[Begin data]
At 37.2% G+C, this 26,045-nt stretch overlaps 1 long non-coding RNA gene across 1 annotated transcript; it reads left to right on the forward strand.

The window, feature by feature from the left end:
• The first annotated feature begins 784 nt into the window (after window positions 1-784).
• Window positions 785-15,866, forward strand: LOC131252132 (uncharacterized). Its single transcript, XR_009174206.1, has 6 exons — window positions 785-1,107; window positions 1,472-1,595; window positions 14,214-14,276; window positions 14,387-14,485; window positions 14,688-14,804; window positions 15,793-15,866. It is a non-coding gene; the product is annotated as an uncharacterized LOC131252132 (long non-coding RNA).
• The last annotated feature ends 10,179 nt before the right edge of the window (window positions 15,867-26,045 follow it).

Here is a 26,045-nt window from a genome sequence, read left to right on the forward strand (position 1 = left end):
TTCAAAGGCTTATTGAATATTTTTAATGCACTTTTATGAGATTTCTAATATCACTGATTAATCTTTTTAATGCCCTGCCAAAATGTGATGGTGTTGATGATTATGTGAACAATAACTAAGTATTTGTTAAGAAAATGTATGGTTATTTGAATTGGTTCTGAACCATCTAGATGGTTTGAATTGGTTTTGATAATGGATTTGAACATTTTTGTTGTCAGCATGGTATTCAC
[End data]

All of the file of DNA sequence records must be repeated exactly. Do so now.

At 37.2% G+C, this 26,045-nt stretch overlaps 1 long non-coding RNA gene across 1 annotated transcript; it reads left to right on the forward strand.

The window, feature by feature from the left end:
• The first annotated feature begins 784 nt into the window (after window positions 1-784).
• Window positions 785-15,866, forward strand: LOC131252132 (uncharacterized). Its single transcript, XR_009174206.1, has 6 exons — window positions 785-1,107; window positions 1,472-1,595; window positions 14,214-14,276; window positions 14,387-14,485; window positions 14,688-14,804; window positions 15,793-15,866. It is a non-coding gene; the product is annotated as an uncharacterized LOC131252132 (long non-coding RNA).
• The last annotated feature ends 10,179 nt before the right edge of the window (window positions 15,867-26,045 follow it).

Here is a 26,045-nt window from a genome sequence, read left to right on the forward strand (position 1 = left end):
TTCAAAGGCTTATTGAATATTTTTAATGCACTTTTATGAGATTTCTAATATCACTGATTAATCTTTTTAATGCCCTGCCAAAATGTGATGGTGTTGATGATTATGTGAACAATAACTAAGTATTTGTTAAGAAAATGTATGGTTATTTGAATTGGTTCTGAACCATCTAGATGGTTTGAATTGGTTTTGATAATGGATTTGAACATTTTTGTTGTCAGCATGGTATTCAC